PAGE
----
Recently, I was called out to an apartment unit in Asbury Park, NJ after the tenants had complained that mice were observed scampering about the living room. Upon arrival, I placed four RTU (“ready-to-use”) bait stations in the corners of the living room so that I could figure out where the mice were coming from based on whether and how much of the bait was taken.These bait stations fit flush against a wall or corner where mice travel and a curious mouse can’t resist entering and exploring. Once inside, the interior baffles lead them to the bait. These bait stations are the safest way to keep mouse-killing product in residential locations away from children and pets.
On my follow-up visit, I observed that two of the four stations had activity. For those two stations, the bait was pretty much gone. So, doing some more investigating for the access points into the apartment, I found a hole under the slats of a radiator behind the hot water pipe. I sealed the hole with a chew-proof copper mesh and rebated the RTUs. Once the mice hiding inside are eliminated, with their entry point closed, this troublesome mouse infestation should be completely resolved in a short amount of time.
These homeowners in Allentown, NJ had a partial basement foundation, that is, part of the first floor living space was built over a basement while the remainder was built over a crawl space. Partial basements can also be split between a basement and partial slab on grade. We often find partial basements with homes that have an addition built onto the original structure, but homes are also built with a partial basement to save on some construction costs. It is more expensive to excavate and construct a full basement than it is to build a crawl space or lay down a concrete slab.
With this home’s partial basement the homeowner’s wanted a sturdy, permanent, more aesthetically pleasing solution to separate these two foundation areas. They periodically had problems with insects, mice, and other pests in the basement area that were getting inside their home through the crawl space. In residential construction, crawl spaces are often considered to be the “black sheep” of a home. They often cause a lot of problems for the rest of the home, including pest infestations, water and moisture issues, and mold growth. Since crawl spaces are rarely visited, these “out of sight, out of mind” problems can fester for years before they become serious enough for a homeowner to take notice.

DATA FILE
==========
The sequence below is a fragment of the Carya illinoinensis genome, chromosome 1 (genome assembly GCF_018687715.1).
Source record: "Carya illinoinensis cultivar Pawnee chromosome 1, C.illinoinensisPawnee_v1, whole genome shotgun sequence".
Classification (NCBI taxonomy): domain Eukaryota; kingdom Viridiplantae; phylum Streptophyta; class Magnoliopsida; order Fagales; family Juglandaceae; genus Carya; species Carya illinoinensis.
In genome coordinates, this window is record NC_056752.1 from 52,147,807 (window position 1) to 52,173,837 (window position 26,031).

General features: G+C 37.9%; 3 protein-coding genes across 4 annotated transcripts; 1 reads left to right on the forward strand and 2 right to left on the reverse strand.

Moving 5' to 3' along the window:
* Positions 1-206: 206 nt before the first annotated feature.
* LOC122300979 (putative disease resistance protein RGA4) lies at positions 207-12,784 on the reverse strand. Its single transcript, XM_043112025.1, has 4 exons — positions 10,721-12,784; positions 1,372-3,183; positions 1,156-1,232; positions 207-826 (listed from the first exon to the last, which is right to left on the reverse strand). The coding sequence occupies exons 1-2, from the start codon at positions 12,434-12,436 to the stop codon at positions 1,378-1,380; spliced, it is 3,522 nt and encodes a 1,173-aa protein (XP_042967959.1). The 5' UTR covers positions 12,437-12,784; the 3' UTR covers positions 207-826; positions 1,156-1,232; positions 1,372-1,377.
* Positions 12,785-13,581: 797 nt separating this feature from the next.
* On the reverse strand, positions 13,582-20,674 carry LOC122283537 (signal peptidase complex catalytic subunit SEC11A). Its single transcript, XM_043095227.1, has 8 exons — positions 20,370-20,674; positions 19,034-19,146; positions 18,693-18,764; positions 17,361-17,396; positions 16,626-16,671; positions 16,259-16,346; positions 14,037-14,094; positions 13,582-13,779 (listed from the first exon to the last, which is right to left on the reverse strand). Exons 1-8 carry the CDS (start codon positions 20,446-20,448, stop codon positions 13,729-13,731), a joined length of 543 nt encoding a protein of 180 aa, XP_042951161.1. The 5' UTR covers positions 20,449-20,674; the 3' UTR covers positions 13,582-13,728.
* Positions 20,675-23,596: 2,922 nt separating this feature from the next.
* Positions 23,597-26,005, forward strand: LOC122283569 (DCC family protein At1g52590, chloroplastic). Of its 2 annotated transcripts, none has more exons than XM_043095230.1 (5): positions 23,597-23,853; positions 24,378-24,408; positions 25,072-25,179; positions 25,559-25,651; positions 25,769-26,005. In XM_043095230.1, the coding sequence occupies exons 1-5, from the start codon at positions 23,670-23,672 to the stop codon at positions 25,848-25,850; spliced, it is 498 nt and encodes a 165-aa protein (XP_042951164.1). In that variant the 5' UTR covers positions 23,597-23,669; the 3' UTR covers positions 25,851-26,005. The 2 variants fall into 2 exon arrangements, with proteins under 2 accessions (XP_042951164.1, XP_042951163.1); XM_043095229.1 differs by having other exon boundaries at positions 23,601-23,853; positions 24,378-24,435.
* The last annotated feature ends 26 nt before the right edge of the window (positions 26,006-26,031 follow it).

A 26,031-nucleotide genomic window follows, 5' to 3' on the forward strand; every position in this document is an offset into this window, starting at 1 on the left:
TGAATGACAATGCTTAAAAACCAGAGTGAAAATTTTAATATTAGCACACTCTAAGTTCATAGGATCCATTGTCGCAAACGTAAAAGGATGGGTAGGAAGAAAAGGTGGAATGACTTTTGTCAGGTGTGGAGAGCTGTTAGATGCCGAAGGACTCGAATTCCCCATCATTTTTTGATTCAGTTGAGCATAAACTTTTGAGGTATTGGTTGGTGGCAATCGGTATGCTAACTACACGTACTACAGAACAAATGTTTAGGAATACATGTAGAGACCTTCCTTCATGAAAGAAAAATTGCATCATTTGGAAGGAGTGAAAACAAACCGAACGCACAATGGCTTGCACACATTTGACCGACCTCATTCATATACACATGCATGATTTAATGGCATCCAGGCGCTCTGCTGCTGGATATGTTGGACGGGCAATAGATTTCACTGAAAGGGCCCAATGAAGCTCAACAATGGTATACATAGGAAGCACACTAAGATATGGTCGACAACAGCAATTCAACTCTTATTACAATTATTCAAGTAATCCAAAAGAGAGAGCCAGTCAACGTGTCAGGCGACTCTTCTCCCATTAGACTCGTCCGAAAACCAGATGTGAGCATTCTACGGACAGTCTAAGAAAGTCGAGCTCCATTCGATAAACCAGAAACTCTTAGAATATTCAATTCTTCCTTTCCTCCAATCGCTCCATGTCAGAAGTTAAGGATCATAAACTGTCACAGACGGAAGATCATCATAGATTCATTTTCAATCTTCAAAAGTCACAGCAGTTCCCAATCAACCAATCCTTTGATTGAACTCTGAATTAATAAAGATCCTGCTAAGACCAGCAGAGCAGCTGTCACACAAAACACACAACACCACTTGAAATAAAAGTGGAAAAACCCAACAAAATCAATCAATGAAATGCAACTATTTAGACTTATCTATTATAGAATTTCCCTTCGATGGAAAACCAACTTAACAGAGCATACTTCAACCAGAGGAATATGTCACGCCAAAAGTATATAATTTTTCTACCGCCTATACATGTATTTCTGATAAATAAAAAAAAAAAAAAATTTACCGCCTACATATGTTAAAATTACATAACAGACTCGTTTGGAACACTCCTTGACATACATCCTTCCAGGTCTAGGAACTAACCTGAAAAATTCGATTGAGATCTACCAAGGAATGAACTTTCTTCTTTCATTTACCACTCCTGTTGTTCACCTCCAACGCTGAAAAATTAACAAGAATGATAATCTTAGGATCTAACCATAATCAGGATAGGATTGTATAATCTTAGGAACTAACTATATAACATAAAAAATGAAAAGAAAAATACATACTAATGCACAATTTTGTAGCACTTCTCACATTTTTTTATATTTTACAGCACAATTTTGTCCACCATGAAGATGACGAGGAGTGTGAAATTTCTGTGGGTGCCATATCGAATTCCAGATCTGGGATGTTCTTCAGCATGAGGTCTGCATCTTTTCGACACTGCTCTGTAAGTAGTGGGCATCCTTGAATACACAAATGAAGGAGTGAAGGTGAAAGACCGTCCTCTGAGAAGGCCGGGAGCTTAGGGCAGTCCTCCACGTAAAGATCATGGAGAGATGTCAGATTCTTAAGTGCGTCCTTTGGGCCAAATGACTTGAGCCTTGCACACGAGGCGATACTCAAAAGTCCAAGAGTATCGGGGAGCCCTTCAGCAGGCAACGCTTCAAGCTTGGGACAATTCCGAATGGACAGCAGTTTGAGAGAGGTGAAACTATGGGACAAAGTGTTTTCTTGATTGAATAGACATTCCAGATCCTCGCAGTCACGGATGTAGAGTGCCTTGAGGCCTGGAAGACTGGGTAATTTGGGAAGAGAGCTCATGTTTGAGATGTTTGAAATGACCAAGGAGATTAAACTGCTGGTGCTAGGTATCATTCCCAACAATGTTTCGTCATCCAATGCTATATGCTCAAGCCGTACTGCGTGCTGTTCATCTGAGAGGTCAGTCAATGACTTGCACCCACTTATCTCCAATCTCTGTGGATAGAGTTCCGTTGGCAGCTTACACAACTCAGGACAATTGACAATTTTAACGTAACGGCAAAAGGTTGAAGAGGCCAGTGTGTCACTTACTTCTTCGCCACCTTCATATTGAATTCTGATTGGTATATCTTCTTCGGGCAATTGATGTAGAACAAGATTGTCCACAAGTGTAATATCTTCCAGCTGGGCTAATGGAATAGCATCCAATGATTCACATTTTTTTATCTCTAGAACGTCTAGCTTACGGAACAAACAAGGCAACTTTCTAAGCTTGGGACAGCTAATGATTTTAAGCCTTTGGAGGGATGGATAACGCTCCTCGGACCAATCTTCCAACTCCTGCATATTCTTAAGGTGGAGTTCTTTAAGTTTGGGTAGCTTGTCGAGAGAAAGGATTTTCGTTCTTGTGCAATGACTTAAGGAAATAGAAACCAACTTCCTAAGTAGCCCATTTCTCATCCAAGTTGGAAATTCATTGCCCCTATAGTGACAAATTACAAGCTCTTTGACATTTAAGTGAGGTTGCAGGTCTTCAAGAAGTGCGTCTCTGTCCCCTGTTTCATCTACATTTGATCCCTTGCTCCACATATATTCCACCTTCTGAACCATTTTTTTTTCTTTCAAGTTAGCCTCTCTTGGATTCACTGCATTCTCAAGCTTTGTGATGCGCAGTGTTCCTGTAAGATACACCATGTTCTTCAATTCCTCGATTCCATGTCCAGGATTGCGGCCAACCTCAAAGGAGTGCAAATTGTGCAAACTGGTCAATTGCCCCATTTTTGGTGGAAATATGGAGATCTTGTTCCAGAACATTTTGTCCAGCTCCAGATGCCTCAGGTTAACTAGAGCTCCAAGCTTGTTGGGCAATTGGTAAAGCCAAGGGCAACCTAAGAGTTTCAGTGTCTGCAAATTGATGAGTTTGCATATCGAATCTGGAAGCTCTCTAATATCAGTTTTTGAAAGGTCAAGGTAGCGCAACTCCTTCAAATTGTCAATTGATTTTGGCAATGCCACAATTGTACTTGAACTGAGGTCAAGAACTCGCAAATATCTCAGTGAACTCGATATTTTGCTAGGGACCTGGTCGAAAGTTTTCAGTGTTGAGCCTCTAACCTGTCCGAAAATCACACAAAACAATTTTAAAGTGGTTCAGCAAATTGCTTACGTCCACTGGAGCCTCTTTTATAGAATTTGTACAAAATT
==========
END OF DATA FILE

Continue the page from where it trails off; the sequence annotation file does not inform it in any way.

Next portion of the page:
The homeowners contacted Cowleys since we have a specialized division dedicated to waterproofing and encapsulating problem crawl spaces, and they thought we could help. And they were right! We came out to inspect the home, and recommended a quick, cost-effective solution that would work perfectly. We replaced the hardware cloth (which wasn’t really even a barrier at all between the two areas) with a customized Everlast door. These Everlast covers are usually installed on the outdoor entry point into the crawl space to completely block outside air and moisture from entering the crawl space. However, it worked perfectly here to separate the two sections of this home’s foundation. Made with a hard durable plastic, these doors can be installed against wood framing or masonry. They stand up to the worst weather conditions, and are completely maintenance-free. They are made out of a material that is impervious to water and any outdoor elements, so they will rot, warp, or crack and, unlike wood, they never need to be painted. From our experience, they are virtually indestructible.
For these homeowners, this door did just the trick. They were pleased with our solution to their problem and our quick installation. The homeowners thanked us, and my partner and I were off to help our next customer!